When the filmmaker envisions afternoon tea in England, she pictures dainty cucumber sandwiches, fluffy little pastries, and bite-sized scones. “Here, it’s all about abundance,” she says. If it’s a weekend, you can expect a hulking slice of something sweet, such as sponge cake, lemon pie, or milhojas (a gut-busting pastry oozing with dulce de leche, known locally as manjar).
Of course, there are regional differences. In the German-influenced south, forest-dwellers tend to couple their tea with kuchen (cake) sweetened by Patagonian berries. Up north, desert-dwellers pair theirs with empanadas stuffed with candied alcayota (a fibrous gourd). In the fertile Central Valley, you’ll find strips of fried dough with lemon zest and powdered sugar known as calzones rotos (literally “broken panties”). A fisherman on the coast might cap a workday with a fried-fish sandwich, while those in the interior prefer sopaipillas (fried pastries spiced with pumpkin). Age also plays a role in one’s tastes. Downey says she once interviewed a 100-year-old woman for Proyecto Once who put condensed milk in her tea, something she says would merit a vomit emoji from the younger generation.
But no matter where you are, or what your age, onces almost always revolve around family. “Food is a way of showing love and care in Chile,” Downey says. “The aroma of toasting bread is the smell of my childhood. The fragrance of cake in the oven speaks of family to me.”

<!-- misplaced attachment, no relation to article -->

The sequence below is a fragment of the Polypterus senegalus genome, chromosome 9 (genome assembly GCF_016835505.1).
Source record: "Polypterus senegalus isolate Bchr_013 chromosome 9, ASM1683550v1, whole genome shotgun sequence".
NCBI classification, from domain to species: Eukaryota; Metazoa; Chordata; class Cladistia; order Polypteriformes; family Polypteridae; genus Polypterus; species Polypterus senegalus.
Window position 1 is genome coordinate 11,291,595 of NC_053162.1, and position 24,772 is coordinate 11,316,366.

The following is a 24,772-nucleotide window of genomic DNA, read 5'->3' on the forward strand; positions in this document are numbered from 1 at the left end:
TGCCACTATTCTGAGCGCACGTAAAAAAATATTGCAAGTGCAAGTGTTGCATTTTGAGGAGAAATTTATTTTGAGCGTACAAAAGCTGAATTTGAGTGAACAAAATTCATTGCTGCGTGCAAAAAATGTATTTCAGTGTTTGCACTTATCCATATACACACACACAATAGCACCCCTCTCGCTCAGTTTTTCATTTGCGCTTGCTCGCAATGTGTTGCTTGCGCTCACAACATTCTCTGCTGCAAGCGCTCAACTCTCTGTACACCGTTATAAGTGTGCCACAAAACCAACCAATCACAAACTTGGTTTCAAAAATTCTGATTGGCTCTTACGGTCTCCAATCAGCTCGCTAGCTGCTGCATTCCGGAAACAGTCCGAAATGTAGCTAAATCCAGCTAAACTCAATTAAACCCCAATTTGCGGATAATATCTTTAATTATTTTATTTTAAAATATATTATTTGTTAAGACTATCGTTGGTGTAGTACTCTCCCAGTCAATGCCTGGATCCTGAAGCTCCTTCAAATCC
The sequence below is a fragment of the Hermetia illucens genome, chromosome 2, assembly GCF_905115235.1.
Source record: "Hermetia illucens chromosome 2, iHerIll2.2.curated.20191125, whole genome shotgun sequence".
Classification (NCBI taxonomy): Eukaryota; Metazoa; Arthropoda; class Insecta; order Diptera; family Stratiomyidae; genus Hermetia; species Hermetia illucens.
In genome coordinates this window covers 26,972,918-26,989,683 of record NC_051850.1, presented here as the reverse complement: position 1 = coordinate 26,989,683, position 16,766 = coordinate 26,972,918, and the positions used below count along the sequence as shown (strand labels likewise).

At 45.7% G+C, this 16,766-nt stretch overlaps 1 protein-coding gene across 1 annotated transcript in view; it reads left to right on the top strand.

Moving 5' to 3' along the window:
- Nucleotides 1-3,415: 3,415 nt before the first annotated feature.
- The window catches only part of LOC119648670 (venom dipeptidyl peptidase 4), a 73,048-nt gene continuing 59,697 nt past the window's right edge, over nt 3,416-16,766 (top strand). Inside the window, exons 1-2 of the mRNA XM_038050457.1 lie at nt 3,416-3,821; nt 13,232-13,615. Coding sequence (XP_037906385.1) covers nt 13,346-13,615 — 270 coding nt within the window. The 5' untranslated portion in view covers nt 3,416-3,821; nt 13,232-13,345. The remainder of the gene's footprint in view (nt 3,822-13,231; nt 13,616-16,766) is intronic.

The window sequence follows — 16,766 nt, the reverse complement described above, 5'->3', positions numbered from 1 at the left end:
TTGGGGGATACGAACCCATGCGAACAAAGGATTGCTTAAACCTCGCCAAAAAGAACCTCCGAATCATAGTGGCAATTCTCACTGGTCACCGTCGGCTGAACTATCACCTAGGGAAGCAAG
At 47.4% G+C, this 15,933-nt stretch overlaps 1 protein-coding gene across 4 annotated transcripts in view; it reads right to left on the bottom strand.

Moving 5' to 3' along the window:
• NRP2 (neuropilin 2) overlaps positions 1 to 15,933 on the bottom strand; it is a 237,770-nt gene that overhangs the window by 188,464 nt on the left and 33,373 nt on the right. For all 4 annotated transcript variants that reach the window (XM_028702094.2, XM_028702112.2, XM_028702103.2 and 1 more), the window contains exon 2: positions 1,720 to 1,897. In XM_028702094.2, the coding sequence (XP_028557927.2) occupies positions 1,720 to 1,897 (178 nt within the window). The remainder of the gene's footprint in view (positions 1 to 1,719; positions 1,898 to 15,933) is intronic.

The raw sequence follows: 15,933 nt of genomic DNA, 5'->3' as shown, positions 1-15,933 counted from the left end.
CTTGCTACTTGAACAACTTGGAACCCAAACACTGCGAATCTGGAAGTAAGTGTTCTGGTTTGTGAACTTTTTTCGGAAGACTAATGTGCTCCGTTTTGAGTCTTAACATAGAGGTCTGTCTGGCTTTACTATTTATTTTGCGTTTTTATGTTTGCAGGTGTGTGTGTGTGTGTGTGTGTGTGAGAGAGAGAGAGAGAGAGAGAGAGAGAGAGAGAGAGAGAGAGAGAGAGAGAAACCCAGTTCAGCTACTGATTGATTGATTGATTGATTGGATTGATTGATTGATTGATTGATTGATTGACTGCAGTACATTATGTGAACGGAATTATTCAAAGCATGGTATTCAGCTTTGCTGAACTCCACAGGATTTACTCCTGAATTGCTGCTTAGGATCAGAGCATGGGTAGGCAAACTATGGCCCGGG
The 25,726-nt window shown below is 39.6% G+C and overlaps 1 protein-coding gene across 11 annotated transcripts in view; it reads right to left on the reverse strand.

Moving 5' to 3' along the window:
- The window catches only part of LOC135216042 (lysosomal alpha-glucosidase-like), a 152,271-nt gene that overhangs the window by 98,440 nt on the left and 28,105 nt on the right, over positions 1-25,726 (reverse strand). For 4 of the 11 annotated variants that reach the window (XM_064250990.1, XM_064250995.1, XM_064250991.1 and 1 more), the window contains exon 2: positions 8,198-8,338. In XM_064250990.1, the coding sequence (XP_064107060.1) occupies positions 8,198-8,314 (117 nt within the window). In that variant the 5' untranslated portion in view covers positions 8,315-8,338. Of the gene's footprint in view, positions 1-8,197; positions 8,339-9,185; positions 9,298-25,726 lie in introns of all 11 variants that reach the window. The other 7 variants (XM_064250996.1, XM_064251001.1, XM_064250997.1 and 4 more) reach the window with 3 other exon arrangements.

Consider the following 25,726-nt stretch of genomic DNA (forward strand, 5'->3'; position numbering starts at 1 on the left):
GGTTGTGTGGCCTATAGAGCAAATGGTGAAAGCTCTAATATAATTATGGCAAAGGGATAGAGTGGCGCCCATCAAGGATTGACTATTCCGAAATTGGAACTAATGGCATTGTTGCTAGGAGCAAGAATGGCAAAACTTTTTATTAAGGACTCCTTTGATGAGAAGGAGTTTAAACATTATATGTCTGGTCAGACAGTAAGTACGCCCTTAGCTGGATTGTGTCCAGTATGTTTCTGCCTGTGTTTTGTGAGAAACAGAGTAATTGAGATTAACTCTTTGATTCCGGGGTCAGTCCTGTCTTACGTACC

Onces are often the preferred meal for birthday celebrations, particularly for kids or the elderly. They’ve also evolved in more urban areas into a meal that can replace dinner altogether, in which case it’s called an once-comida. The ritual—and time slot—have become difficult in places such as Santiago, whose nearly 7 million residents have some of the longest workdays in the world.
Yet, onces appear to be making something of a comeback in the age of coronavirus.
“I think today, during the quarantines, people are really starting to get to know their kitchens again,” Downey says. “They’re starting to experiment, try new recipes, watch YouTube tutorials, ask their moms, ask their grandmothers. There is this moment where it is difficult to see anyone beyond your four walls, but you can feel close to your family through la once.”
The vast majority of those who follow Proyecto Once on Instagram are between the ages of 25 and 35. Moreover, according to the most recent National Survey of Food Consumption, which was conducted between 2010 and 2011, 80 percent of Chileans report having onces. Downey says she’s happy her initial assumption was proven wrong. Once may not look the same as it used to, or take place as often or have quite the same rituals, but it isn’t going anywhere.
You can join the conversation about this and other stories in the Atlas Obscura Community Forums.
Gastro Obscura covers the world’s most wondrous food and drink.
Sign up for our email, delivered twice a week.